An ad hominem is an attack on character rather than on the argument. Example: “Of course Joe is wrong about the issue of zoology; he’s a known thief.”

Poisoning the well means to mock and/or condemn a position prior to, or instead of, addressing it. Example: “Before we get started with this debate tonight, let me just point out that Joe cheats on his wife.”

The BEST answer is D.

Red Herring?

4. “With proper safeguards, why shouldn’t it be used in research that might one day find a cure for Parkinson’s, Alzheimer’s, AIDS, dementia, diabetes or heart disease?” (LA Times)

A. Red Herring
B. False Dilemma
C. Consequentialism
D. All of the above

This statement is a red herring (employing a distracting and irrelevant statement) insofar as it changes the topic from organ harvesting to diabetes.

The argument is also a false dilemma (the idea that there are only two solutions to a problem). Here’s why. Implied is this statement is that either we use fetal tissue to save us from the horrors of heart disease, or we’re doomed.

This statement is also textbook consequentialism, which we can put under the category of moral fallacy. Consequentialism is the idea that an act should be judged, not on its ethical merits or demerits, but on the consequences of the act. In other words, an evil today could result in good tomorrow, and it is therefore acceptable.

Though the writer referred to abortion in this sentence, the word “it” could mean anything here to make the same point.

Let’s look at it again:

“With proper safeguards, why shouldn’t —– be used in research that might one day find a cure for Parkinson’s, Alzheimer’s, AIDS, dementia, diabetes or heart disease?”

With minor differences, this argument has been used to attempt to justify almost anything and everything.

The BEST answer is D.

False Authority?

5. “According to a letter sent by Roger Evans, a lawyer for Planned Parenthood, to the House Energy and Commerce Committee, the video is a result of a yearslong campaign of deception.” (New York Times)

A. Appeal to false authority
B. Non sequitur
C. Loaded Language
D. All of the above.

Answer A is tempting. Worse than irrelevant, lawyers are not only biased, but are compensated to be biased. Example: “Joe’s not guilty because his lawyer says he’s not guilty.” Oh, well then. A trial at this point seems a waste of time.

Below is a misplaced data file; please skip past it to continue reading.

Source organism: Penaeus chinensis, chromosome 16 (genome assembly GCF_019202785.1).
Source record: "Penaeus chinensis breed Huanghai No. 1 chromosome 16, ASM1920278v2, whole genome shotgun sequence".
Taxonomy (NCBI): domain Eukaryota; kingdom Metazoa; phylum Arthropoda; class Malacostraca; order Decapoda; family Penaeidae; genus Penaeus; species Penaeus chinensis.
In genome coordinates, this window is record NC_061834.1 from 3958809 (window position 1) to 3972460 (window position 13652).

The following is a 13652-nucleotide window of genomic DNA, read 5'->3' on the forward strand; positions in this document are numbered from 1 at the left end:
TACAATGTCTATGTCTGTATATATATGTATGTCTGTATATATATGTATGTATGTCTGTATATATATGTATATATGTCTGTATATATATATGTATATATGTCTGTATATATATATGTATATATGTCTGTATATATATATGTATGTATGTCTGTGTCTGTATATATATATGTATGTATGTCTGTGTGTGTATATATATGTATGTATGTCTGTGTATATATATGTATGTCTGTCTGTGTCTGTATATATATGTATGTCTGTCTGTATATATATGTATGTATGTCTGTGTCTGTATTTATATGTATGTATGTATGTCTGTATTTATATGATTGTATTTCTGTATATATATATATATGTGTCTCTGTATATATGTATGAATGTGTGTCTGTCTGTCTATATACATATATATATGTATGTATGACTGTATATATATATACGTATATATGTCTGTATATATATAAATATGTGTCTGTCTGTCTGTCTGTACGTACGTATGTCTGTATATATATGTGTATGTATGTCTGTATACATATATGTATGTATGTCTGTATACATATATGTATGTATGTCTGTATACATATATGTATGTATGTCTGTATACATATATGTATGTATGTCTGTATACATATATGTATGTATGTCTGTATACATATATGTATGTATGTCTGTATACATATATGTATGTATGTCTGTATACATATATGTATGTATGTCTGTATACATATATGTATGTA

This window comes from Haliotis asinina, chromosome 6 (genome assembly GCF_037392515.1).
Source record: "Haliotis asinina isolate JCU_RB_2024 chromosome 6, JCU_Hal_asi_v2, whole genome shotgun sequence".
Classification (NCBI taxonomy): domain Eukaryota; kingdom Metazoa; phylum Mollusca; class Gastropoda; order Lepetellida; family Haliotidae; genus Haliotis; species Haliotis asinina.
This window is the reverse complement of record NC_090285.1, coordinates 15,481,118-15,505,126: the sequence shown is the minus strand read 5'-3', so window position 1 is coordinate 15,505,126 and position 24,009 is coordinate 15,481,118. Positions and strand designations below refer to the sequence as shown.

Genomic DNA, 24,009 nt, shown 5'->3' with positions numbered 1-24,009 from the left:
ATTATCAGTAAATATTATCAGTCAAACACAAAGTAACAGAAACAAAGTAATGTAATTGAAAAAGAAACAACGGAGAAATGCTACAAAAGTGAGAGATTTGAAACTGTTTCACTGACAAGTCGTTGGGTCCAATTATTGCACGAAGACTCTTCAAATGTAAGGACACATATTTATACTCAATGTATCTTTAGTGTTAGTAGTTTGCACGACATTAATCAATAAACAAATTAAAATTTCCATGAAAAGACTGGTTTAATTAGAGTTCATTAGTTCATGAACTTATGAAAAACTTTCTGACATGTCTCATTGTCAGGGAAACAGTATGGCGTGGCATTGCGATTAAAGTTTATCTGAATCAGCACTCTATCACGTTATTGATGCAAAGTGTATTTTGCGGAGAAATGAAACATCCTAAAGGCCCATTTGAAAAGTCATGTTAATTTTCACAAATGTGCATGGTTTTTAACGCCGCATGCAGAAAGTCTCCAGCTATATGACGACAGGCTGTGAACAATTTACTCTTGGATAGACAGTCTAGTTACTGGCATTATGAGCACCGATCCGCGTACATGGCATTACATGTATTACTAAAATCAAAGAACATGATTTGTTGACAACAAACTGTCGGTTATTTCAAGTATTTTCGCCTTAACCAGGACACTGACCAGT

Claiming that a video is “a result of a years long campaign of deception” is also a non sequitur.

Loaded language is a fallacy in which hyperbolic words are used in order to garner agreement, as in the term “campaign of deception.”

The BEST answer is D.

Appeal to ignorance?

6. “But is it illegal or unethical? I cannot see how.” (LA Times)

A. Appeal to ignorance
B. Moral high ground
C. Moving the Goalposts
D. All of the above

The appeal to ignorance argues that if I can’t prove that it is true, it must be false. It often goes like this: “I didn’t see the sun come up this morning. Therefore it didn’t come up this morning.”

Moral high ground is used to present oneself as more ethical than another, regardless of objective standard.

Moving the goalposts means requiring a higher level of evidence than usual, or even possible. For instance: “We saw Joe brag about a theft on tape, we observed Joe selling stolen goods from the back of his car. Then Joe admitted to the theft. But we are going to need much more evidence than that before we indict Joe.”

The BEST answer is D.

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About John Clark

John Clark
John Clark is a homeschooling father, a speechwriter, an online course developer for Seton Home Study School, and a weekly blogger for The National Catholic Register. His latest book is “How to be a Superman Dad in a Kryptonite World, Even When You Can’t Afford a Decent Cape.”